Saturday, March 31, 2018

Eastertime. . . . . . . .

Coming back from such a long trip, and feeling under the weather, meant little time 
or much energy for decorating for the Easter holiday.
However, whilst in the attic stowing the duffels and back packs, we pulled out two
 boxes marked EASTER and, lo and behold, we have rabbits and eggs galore!

Easter blessings to you and your loved ones. 

Thursday, March 29, 2018

Sailing to Chile. . . . . . . . .

Cape Horn, Chile
March 9, 2018
51F Cloudy, rain possible

Our embarkation on the Noble Caledonia "Hebridean Sky" went very smoothly with luggage awaiting in a spacious cabin maintained by Ms. Andy, who kept us neat and tidy and replenished the tissue boxes often when I came down with the beastly cold! After the welcome briefing, usual lifeboat drill and Zodiac briefing, we set sail for Puerto Williams where we anchored for clearance into CHILE and took our two Chilean Pilots on-board---they stayed with us the entire voyage to keep us safe. After formalities were completed we continued towards Cape Horn.

"The evening was calm and bright, and we enjoyed a fine view of the surrounding isles. Cape Horn however demanded his tribute, and before night sent us a gale of wind directly in our teeth. We stood out to sea, and on the second day again made the land, when we saw on our weather-bow this notorious promontory in its proper form - veiled in mist, and its dim outline surrounded by a storm of wind and water."

Charles Darwin's journal description of Cape Horn

Charles Darwin, in The Voyage of the Beagle, a journal of the five-year expedition upon which he based The Origin of Species, described his 1832 encounter with the Horn.

Early morning arrival - thankfully a beautiful day with quite calm sea and sunshine - how lucky we were.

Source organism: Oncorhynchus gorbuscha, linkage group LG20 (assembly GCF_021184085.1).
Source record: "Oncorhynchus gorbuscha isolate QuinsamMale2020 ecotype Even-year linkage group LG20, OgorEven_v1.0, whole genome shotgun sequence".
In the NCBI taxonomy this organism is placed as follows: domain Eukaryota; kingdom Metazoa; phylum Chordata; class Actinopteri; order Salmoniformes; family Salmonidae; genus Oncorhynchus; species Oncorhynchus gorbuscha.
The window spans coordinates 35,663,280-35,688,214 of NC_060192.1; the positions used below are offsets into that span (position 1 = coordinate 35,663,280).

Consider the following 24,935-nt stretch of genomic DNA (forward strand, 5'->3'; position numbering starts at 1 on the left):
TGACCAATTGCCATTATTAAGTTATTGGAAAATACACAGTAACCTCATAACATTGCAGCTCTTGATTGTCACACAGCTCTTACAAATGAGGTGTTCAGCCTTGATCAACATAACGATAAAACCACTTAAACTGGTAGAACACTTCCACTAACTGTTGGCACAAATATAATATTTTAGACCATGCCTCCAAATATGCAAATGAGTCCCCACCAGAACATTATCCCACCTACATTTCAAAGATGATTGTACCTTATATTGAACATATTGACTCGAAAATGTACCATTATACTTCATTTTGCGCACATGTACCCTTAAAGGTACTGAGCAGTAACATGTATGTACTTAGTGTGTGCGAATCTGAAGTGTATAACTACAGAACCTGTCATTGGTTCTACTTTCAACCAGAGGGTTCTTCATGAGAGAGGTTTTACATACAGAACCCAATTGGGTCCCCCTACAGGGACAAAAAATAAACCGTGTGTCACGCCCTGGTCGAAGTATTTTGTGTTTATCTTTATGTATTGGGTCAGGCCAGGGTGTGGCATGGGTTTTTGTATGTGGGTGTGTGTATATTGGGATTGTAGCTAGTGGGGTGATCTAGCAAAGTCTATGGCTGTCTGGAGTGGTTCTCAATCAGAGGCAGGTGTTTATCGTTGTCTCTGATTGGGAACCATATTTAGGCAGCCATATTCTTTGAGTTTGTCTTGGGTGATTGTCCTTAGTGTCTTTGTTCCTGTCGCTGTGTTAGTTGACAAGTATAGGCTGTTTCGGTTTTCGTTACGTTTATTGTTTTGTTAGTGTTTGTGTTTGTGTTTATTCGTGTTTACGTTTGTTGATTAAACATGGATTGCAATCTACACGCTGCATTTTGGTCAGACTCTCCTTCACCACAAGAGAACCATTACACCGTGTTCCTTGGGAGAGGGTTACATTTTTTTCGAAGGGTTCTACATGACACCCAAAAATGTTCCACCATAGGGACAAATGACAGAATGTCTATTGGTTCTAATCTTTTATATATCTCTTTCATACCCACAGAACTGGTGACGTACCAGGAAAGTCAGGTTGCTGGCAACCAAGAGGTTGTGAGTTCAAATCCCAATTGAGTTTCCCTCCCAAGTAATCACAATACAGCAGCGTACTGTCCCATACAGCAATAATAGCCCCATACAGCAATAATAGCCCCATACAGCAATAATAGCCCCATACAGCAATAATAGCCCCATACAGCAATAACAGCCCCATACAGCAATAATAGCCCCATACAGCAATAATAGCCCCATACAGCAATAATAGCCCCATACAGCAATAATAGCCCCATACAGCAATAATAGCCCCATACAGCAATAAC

The cape lies within Chilean territorial waters, and the Chilean Navy maintains a station on Horn Island, consisting of a residence, utility building, chapel, and lighthouse. A short distance from the main station is a memorial, including a large sculpture by Chilean sculptor José Balcells featuring the silhouette of an albatross, in remembrance of the sailors who died while attempting to "round the Horn". It was erected in 1992 through the initiative of the Chilean Section of the Cape Horn Captains Brotherhood.The terrain is entirely treeless, although quite lush owing to frequent precipitation. 

On arrival off Cape Horn, our Captain, in cooperation with the Chilean Pilots and 

our expedition leader Jane, assessed weather and sea conditions for Zodiac landings.
Above shows expedition team members heading ashore to determine all is OK
 for a safe landing. . . . . . . the beautiful Albatross memorial visible on the hill. . . . . . 

. . . . . and preparing for the 167 stair climb up the cliff!

View as we climbed the stairs, the ship at anchor, water quite flat, and a beautiful sunny morning to explore.

More steps to the memorial. . . . . . . 

We met the Chilean lighthouse keeper and his wife - the children were studying.
When asked if the children liked living there he told us they have already requested he 
sign on for another 2 year posting when this one is completed!

- The Chapel -

This first stop on our expedition voyage to the Chilean fjords  was going to be